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Ohio Judge Refuses To Garnish Speed Cameras From Scofflaw Town
County judge rejects attempt to garnish the speed cameras in New Miami, Ohio to secure repayment of illegally issued photo tickets.

Judge Michael A. Oster Jr
New Miami, Ohio broke the law, but it will not have to face the sort of consequences that an ordinary motorist might face. Butler County Common Pleas Court Judge Michael A. Oster Jr on Thursday rejected an attempt to use garnishment to force the village to repay the cash it collected under an unlawful speed camera program. Earlier this year, the Twelfth District Court of Appeals gave the class action lawsuit a green light to proceed, but Judge Oster was careful not to overstep his authority know the higher courts have taken an interest in the issue.

"This case is currently pending review before the Supreme Court of Ohio," Judge Oster wrote on Thursday. "While this court does not decide the full breadth of its potential jurisdiction, this court finds that a ruling on the particular and limited issue currently before it will not affect the Supreme Court's ability to affirm, reverse or modify the Twelfth District's decision if it so chooses to accept the case."

In 2013, a group of lawyers filed a class action lawsuit in the hopes of forcing New Miami to return the $1.8 million in cash it had taken from ticket recipients. The court ruled the program did indeed violate due process rights. In January, however, New Miami restarted automated ticketing using machines operated by Blue Line Solutions. This new entrant into the automated ticketing field is run by CEO Lori Hutchinson, who by day holds the job of principal at McMinn County Central High School in Tennessee. Those battling for refunds began to fear that the small village would claim it could not pay back the money it owed motorists, so in May they asked the judge to garnish the speed cameras.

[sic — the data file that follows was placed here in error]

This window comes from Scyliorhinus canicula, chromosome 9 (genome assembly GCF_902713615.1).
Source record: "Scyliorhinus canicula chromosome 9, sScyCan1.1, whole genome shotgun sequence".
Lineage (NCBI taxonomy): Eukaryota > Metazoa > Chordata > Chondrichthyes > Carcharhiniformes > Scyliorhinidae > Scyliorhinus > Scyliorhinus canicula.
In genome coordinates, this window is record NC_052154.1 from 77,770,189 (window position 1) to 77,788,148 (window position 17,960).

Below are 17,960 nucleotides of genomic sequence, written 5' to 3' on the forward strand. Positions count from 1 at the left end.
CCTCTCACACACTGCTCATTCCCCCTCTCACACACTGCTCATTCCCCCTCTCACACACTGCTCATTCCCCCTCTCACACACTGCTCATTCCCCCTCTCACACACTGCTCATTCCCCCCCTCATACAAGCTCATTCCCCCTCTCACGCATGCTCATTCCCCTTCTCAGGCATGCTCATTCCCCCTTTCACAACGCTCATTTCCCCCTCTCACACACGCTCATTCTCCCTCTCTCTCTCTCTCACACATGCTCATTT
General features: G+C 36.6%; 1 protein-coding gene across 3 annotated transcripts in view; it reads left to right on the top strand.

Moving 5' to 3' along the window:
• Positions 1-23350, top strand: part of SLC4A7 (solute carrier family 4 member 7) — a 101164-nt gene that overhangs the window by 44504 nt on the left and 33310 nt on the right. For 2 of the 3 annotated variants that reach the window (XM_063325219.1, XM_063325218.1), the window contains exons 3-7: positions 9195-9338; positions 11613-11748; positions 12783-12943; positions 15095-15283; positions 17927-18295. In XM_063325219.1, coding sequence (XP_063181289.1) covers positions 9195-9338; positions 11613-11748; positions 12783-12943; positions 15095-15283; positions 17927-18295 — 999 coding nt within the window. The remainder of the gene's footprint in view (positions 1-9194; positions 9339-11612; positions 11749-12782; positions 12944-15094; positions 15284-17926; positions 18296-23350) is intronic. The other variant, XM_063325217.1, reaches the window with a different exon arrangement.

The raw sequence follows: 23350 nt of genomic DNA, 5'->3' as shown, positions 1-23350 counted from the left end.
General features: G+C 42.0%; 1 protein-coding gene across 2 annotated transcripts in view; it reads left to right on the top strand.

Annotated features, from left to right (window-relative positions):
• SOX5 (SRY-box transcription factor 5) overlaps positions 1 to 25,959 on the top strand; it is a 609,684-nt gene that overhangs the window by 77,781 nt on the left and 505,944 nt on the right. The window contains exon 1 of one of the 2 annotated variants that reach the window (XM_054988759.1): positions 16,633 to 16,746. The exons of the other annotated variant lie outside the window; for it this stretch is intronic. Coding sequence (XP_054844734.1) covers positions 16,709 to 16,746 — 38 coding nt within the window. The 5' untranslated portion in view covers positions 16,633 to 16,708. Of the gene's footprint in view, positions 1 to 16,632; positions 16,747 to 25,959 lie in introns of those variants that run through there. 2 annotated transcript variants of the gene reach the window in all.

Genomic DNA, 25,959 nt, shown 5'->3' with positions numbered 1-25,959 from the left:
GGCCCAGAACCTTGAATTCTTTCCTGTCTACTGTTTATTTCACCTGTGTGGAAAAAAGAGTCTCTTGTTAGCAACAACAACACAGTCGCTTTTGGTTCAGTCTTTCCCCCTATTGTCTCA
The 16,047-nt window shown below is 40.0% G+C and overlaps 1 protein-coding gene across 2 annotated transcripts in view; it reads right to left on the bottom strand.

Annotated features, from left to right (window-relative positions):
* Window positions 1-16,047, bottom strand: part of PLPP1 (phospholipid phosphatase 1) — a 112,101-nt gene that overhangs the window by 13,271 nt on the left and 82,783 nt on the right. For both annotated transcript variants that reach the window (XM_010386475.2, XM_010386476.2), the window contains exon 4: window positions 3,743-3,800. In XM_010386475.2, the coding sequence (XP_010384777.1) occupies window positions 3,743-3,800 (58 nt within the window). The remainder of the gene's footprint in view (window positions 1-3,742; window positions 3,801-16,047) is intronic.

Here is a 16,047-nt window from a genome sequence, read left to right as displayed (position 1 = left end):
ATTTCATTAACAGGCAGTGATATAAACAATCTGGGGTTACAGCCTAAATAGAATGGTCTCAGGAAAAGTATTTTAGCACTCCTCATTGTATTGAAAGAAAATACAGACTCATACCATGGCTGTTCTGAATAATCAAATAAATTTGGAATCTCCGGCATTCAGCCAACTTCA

"The increased spending of New Miami, combined with the removal of much of the revenue to an out-of-state corporation, has the effect of removing from New Miami's possession its only remaining substantial asset," attorney Michael K. Allen wrote. "I believe the defendant has been using the property [speed cameras] to pay operating expenses of the village of New Miami beyond revenue generated by traditional sources such as taxes. I believe that the property is not exempt from attachment or execution."

The city pointed out that state law only allows attachment of property when a defendant has absconded with the property with the intent to defraud creditors. Calling the charge "scandalous," New Miami's attorney demanded the fraud allegation be stricken from the record. Judge Oster did not do so, but he agreed that the law did not allow the seizure of speed cameras in this case.

"This court finds garnishment to be an extraordinary remedy under these circumstances, which should not be considered lightly," Judge Oster ruled. "The court has considered the facts presented by both parties and finds there to be no evidence of an intent to defraud by the village of New Miami."

A copy of the ruling is available in a 250k PDF file at the source link below.

Source: PDF File Barrow v. New Miami (Butler County, Ohio Common Pleas Court, 7/14/2016)

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